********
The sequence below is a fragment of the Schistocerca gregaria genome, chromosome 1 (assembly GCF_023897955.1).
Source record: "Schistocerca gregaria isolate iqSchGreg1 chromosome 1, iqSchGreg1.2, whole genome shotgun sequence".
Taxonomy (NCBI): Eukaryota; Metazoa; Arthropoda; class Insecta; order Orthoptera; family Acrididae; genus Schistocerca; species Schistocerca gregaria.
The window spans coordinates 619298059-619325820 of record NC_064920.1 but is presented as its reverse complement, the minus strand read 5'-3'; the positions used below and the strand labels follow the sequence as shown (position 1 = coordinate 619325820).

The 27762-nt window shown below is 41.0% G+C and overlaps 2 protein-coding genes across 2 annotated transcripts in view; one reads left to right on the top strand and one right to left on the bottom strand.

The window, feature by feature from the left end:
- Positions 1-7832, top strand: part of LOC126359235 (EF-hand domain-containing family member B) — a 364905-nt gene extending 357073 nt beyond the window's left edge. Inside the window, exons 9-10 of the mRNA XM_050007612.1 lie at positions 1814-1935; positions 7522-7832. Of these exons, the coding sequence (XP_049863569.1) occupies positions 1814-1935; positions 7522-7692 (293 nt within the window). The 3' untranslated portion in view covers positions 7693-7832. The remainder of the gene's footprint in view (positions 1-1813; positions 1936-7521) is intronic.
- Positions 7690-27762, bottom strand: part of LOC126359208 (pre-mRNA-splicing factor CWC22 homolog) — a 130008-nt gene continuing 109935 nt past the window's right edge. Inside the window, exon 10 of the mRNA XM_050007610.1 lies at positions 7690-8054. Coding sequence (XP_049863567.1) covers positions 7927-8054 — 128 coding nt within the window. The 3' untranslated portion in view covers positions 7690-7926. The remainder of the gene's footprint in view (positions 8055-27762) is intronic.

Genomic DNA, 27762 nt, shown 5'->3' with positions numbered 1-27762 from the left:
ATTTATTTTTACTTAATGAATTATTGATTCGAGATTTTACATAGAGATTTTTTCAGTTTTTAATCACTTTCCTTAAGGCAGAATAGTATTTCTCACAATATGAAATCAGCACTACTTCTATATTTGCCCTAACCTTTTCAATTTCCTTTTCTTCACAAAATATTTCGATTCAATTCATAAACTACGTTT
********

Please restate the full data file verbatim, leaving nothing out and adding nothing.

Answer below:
The sequence below is a fragment of the Schistocerca gregaria genome, chromosome 1 (assembly GCF_023897955.1).
Source record: "Schistocerca gregaria isolate iqSchGreg1 chromosome 1, iqSchGreg1.2, whole genome shotgun sequence".
Taxonomy (NCBI): Eukaryota; Metazoa; Arthropoda; class Insecta; order Orthoptera; family Acrididae; genus Schistocerca; species Schistocerca gregaria.
The window spans coordinates 619298059-619325820 of record NC_064920.1 but is presented as its reverse complement, the minus strand read 5'-3'; the positions used below and the strand labels follow the sequence as shown (position 1 = coordinate 619325820).

The 27762-nt window shown below is 41.0% G+C and overlaps 2 protein-coding genes across 2 annotated transcripts in view; one reads left to right on the top strand and one right to left on the bottom strand.

The window, feature by feature from the left end:
- Positions 1-7832, top strand: part of LOC126359235 (EF-hand domain-containing family member B) — a 364905-nt gene extending 357073 nt beyond the window's left edge. Inside the window, exons 9-10 of the mRNA XM_050007612.1 lie at positions 1814-1935; positions 7522-7832. Of these exons, the coding sequence (XP_049863569.1) occupies positions 1814-1935; positions 7522-7692 (293 nt within the window). The 3' untranslated portion in view covers positions 7693-7832. The remainder of the gene's footprint in view (positions 1-1813; positions 1936-7521) is intronic.
- Positions 7690-27762, bottom strand: part of LOC126359208 (pre-mRNA-splicing factor CWC22 homolog) — a 130008-nt gene continuing 109935 nt past the window's right edge. Inside the window, exon 10 of the mRNA XM_050007610.1 lies at positions 7690-8054. Coding sequence (XP_049863567.1) covers positions 7927-8054 — 128 coding nt within the window. The 3' untranslated portion in view covers positions 7690-7926. The remainder of the gene's footprint in view (positions 8055-27762) is intronic.

Genomic DNA, 27762 nt, shown 5'->3' with positions numbered 1-27762 from the left:
ATTTATTTTTACTTAATGAATTATTGATTCGAGATTTTACATAGAGATTTTTTCAGTTTTTAATCACTTTCCTTAAGGCAGAATAGTATTTCTCACAATATGAAATCAGCACTACTTCTATATTTGCCCTAACCTTTTCAATTTCCTTTTCTTCACAAAATATTTCGATTCAATTCATAAACTACGTTT